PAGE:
It ended with a collective sigh of relief.
On a night that bred the potential for overflowing bravado, the best that can be said for the New England Patriots is that they survived their blunders.
The Baltimore Ravens don’t have that luxury.
For all we know, Ravens head coach John Harbaugh heeded Tom Brady’s advice from that night 23 months ago. Maybe the man has, indeed, studied the rule book since he watched his team roam around the Gillette Stadium turf like a group of lost puppies in the 2014 AFC divisional playoff, confused with unconventional — and now, illegal — formations that New England rode to the AFC Championship Game and the Super Bowl.
But if that’s the case, it didn’t help save him from any embarrassment that the Ravens waltzed into on Monday night.
After all, the Patriots’ 30-23 victory only ended as close as the score indicates partly because of rookie Cyrus Jones’ left foot, arguably the Ravens’ most valuable player of the game. But as if that weren’t enough, Bill Belichick’s patron saint of special teams, Matthew Slater, muffed the following attempt, helping to deliver 14 gifted points to the Ravens, who, frankly, had already made enough of their own mistakes to welcome the Secret Santa exchange, and that’s not even with mention of Brady’s first red-zone interception of the year.
“We kind of had some self-inflicted errors out there,” Brady said after the game. “There were plenty of those. But I’m glad we found a way to win.”
There’s plenty enough to blame on the Ravens here too, a matter that Harbaugh and company will probably look to the rule book to change at some point during the offseason.
The Patriots opened the scoring with a well-executed safety in the first quarter. They made all-world kicker Justin Tucker suffer his first miss of the season when linebacker Shea McClellin pulled off a leaping block that further distanced fans from their fondest of Jamie Collins memories. And as if that weren’t enough to rankle Harbaugh on the sideline at Gillette Stadium, the Ravens’ coach had to watch a flea flicker confuse his defense in the third quarter, probably wondering how in the world that’s still a legal play in this day and age of the NFL.
Oh, there was also the tiny matter of leaving Patriots receiver Chris Hogan wide open for a 79-yard touchdown pass with about six minutes remaining in the fourth quarter, morphing a three-point contest into a 10-point cushion for New England. I’m confident the NFL’s competition committee will do something about that though during the offseason.
Brady, meanwhile, went and threw for 406 yards on a defense that came into the game as the NFL’s top-ranked group.
It’s a convenient set of circumstances that brought the Ravens to Foxborough only one day after the sequel to Deflategate lasted about as long the second Caddyshack managed in theaters about 30 years ago. Leave it to the NFL though, in all its collective duplicity and with the protective blankets cast upon anyone in the old boys network that still runs the league, to bury the story as quickly as it could gain steam after Fox’s Jay Glazer reported it Sunday morning. If, indeed, the New York Giants did find PSI readings off from NFL standards during last weekend’s game against the Pittsburgh Steelers, the league helped squash any controversy immediately, denying that any formal complaint had been made, while likely sending a bluetooth back massager from The Shaper Image to Giants owner John Mara’s front door.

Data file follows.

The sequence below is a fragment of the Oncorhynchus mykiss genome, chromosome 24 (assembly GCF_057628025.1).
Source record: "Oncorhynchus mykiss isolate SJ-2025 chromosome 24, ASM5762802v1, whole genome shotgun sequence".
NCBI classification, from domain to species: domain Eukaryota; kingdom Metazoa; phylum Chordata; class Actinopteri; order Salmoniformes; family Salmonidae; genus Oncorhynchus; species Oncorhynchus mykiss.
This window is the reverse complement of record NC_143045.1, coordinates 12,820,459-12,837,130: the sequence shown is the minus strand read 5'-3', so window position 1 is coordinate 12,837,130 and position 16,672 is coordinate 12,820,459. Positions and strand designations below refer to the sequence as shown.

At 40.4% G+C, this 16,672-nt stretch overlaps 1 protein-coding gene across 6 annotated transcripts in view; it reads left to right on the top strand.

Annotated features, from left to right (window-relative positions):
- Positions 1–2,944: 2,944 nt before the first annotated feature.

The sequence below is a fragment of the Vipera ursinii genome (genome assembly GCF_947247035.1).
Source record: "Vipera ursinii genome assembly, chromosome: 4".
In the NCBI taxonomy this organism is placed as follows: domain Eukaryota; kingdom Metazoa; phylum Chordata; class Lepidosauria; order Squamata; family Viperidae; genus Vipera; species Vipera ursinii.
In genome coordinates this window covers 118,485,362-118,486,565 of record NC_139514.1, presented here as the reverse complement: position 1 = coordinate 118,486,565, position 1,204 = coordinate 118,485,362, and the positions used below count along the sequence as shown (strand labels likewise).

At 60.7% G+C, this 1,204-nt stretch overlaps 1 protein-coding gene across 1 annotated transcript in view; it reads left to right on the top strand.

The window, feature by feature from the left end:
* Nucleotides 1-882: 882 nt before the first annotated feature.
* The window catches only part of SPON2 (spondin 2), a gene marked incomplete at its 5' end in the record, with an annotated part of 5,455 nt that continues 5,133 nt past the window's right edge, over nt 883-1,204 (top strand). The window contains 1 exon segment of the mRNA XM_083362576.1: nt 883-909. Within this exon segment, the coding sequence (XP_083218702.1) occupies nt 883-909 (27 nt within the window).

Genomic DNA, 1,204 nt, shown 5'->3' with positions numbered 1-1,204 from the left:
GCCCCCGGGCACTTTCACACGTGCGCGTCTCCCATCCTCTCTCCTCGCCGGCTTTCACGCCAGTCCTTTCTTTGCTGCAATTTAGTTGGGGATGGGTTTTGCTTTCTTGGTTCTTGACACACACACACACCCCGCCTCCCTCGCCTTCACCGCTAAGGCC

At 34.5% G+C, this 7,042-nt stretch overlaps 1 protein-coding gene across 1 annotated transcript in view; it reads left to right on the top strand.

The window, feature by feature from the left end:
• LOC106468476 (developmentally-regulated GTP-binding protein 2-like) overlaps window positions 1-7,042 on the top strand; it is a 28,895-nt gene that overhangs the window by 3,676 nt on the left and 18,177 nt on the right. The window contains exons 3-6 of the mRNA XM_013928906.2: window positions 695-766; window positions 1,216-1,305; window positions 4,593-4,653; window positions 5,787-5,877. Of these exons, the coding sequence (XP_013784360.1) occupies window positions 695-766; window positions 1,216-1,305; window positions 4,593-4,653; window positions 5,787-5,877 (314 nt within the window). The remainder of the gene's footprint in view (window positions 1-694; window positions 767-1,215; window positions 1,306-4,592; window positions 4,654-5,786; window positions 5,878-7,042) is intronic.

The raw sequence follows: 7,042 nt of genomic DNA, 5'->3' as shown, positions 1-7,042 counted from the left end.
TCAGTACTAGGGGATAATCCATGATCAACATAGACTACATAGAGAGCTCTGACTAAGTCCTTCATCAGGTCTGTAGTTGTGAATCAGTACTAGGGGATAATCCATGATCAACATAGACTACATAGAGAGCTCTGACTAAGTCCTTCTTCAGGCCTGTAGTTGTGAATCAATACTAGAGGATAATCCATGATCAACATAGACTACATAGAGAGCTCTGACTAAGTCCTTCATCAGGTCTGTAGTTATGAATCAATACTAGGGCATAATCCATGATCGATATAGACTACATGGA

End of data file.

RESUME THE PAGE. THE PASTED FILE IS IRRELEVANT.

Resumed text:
Of course, many presume it was the Ravens who blew some sort of Deflategate whistle on the Patriots in the wake of their playoff loss two seasons ago, particularly after the way Baltimore was embarrassed and ridiculed by Brady in his post-game press conference, during which he pleaded with Ravens personnel to study the rule book more intently.
Lot of good that did the Ravens on Monday night, even if they did manage to score on two of the Patriots’ three turnovers.
“It was a big game for us,” Brady said. “You play at home in December on a Monday night, against a great defense, it was important for us to come out and play well.
“I think there were some plays that we wish we all had back, but they’re a competitive team, they force you into some errors, and it was great to finish the game with the ball in our hands.”
The Ravens are 7-6, currently sitting outside of the AFC playoff picture, while the Patriots are now 11-2, owning the best record in the conference and the top seed. Win out and home-field advantage is theirs for January, a matter that ended up dooming their Super Bowl run last January.
So, as luck would have it, here comes next weekend’s trip to Denver, the place where Stephen Gostkowski discovered the yips, and Brady’s inability to complete a two-point conversion looms as the most recent memory for the Patriots.
Maybe the playoff demons won’t lurk nearly one year later like they seemed to for the Ravens on Monday night.
It’s probably still a sure bet that Harbaugh is going to eliminate the ability to leapfrog the line like McClellin did on his punt block though. Didn’t see that in the rules anywhere.
(Also, is he interested in acquiring one, Cyrus Jones?)